Annie's Mailbox: Try to find out why ex abandoned his daughterDear Annie: I read your column daily and have never seen a story like ours.
By: Kathy Mitchell and Marcy Sugar, INFORUM
Dear Annie: I read your column daily and have never seen a story like ours. My ex-husband and I have two daughters. He favors the younger one and talks to her often, but has had almost zero contact with our older daughter, “Dyan,” in more than 10 years. He didn’t even contribute one cent toward her wedding. The only explanation I can think of is that when my ex was dating his current wife, she said she couldn’t handle teenage girls. But that was years ago.
Dyan is now divorced with a child of her own. The divorce was horrible, and she and her son are living in my home. My ex and his wife have gone behind Dyan’s back to meet with her ex-husband in order to visit with my grandson. We have told them they are welcome to come to our home and pick the boy up and take him elsewhere, but my ex refuses because he doesn’t want to see Dyan.
When there are family gatherings on the paternal side, my ex has his 93-year-old mother call to invite Dyan and her son because otherwise it would look bad. He doesn’t have the backbone to call her himself. That is the only time he sees his daughter, but it’s infrequent, and he doesn’t actually speak to her.
Dyan is heartbroken and devastated by her father’s actions. She has tried many times to meet with him, but he won’t return her calls. Do you have any suggestions? – Mom from Michigan
Dear Mom: It’s possible Dad curtailed contact with Dyan because of his wife and, after several years, found it so difficult to reacquaint himself with his daughter that he decided it was easier to avoid her altogether. But that’s no excuse for being a lousy father and abandoning his child. Since he won’t speak to Dyan, you (or your younger daughter) should talk to him directly and find out why he is behaving so abominably, and perhaps offer to help fix things so they can have a fresh start.
Dear Annie: I went on a trip to Europe with my longtime boyfriend, “Conor,” whom I love dearly. While there, he struck up a friendship with one of the women in our group.
After a few days, she started making teasing comments, saying, “I’m coming to visit you tonight, Conor.” The next morning she would say, “You were wonderful last night,” and he would answer, “Was it good for you, too? Did the Earth move?”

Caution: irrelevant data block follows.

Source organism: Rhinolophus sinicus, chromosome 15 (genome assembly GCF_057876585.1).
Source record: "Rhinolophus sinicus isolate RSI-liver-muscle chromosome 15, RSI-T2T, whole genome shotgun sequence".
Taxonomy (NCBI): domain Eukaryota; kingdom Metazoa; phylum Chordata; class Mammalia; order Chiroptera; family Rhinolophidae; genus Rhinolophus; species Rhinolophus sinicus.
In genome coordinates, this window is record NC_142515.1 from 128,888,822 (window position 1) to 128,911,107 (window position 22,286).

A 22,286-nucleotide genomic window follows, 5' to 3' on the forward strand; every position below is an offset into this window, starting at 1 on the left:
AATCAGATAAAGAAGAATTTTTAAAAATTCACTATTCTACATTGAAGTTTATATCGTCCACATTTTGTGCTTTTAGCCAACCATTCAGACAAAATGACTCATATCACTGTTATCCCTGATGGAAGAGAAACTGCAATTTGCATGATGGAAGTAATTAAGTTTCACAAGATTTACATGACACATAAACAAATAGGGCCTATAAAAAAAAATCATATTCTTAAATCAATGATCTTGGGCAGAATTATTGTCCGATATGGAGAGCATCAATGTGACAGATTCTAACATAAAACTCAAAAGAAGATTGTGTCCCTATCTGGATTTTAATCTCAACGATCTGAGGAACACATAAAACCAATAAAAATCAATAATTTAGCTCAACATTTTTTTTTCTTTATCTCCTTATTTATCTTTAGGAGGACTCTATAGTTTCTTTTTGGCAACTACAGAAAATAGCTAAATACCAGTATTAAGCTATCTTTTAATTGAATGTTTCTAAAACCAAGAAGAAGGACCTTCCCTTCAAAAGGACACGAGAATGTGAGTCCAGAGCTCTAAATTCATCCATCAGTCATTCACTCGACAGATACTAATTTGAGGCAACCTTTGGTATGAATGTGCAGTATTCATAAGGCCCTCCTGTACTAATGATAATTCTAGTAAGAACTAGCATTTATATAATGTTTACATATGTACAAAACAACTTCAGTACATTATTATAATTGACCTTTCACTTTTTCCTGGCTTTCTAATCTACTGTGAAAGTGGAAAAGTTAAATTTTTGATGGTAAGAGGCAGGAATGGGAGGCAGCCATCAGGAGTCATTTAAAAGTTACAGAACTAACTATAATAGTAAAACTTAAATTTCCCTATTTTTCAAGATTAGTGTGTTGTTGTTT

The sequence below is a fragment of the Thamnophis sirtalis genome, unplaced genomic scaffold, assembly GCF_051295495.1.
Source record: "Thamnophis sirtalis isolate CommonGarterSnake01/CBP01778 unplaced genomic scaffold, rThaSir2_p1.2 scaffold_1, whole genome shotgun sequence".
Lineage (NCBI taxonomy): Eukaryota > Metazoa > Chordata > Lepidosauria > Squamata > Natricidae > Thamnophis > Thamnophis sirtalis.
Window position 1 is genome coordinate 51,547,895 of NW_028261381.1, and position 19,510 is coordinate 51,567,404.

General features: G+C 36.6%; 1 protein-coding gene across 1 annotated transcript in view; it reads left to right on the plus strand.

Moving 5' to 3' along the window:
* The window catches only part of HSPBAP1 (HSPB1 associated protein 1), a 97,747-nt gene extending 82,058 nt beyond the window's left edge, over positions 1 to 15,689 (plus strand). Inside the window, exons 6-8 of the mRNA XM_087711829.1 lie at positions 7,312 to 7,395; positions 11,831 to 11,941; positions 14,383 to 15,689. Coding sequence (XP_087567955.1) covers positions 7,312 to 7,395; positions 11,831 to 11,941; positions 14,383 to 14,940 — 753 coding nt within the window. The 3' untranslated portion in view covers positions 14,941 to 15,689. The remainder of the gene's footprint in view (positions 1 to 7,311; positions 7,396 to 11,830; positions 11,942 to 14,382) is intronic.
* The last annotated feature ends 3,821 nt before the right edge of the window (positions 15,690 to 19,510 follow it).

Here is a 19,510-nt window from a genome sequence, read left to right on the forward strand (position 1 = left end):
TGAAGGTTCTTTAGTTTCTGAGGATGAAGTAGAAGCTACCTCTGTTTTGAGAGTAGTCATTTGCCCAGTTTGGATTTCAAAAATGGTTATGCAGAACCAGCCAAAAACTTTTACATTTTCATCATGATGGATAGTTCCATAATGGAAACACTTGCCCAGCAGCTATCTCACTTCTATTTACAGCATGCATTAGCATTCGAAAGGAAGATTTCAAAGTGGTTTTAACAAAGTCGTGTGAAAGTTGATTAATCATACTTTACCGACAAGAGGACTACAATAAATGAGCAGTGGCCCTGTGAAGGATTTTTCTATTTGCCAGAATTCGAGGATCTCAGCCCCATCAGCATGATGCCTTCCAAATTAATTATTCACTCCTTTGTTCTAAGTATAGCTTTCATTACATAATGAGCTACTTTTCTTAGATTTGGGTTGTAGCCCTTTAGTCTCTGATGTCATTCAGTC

After a week of hearing this banter every night and morning, I blew up and told him that they were both incredibly rude, and that if I heard such flirtatious dialogue one more time, we were through.
Conor says it was just a joke and that I overreacted. He says he loves only me, and if I had spoken up sooner, he would have stopped. He claims not to be attracted to her. Did I overreact? – Wounded
Dear Wounded: You were not wrong to find this rude, but you did overreact by waiting to say something until you were angry. You should have spoken up at the first such conversation and let Conor know it was disrespectful of your relationship.
Tell him he owes you an apology and not to let it happen again. Then forgive him.
Dear Annie: I had to write about “Crowded by the Ex,” who is upset that her husband’s ex-wife is in their lives. She needs to wake up and smell the roses.
My husband’s ex is now deceased, but I actually grew to love that woman and miss her terribly. Getting along made it so much easier on everyone – my husband, his children, the grandchildren and me. Family gatherings were so much happier with everyone together. No one had to “choose” who to spend the holidays with, and no one was left alone.
It’s time we accept the hand we have been dealt and enjoy life. – Second Wife in Indianapolis
Annie’s Mailbox is written by Kathy Mitchell and Marcy Sugar, longtime editors of the Ann Landers column. Please e-mail your questions to firstname.lastname@example.org or write to Annie’s Mailbox, c/o Creators Syndicate, 5777 W. Century Blvd., Suite 700, Los Angeles, CA 90045.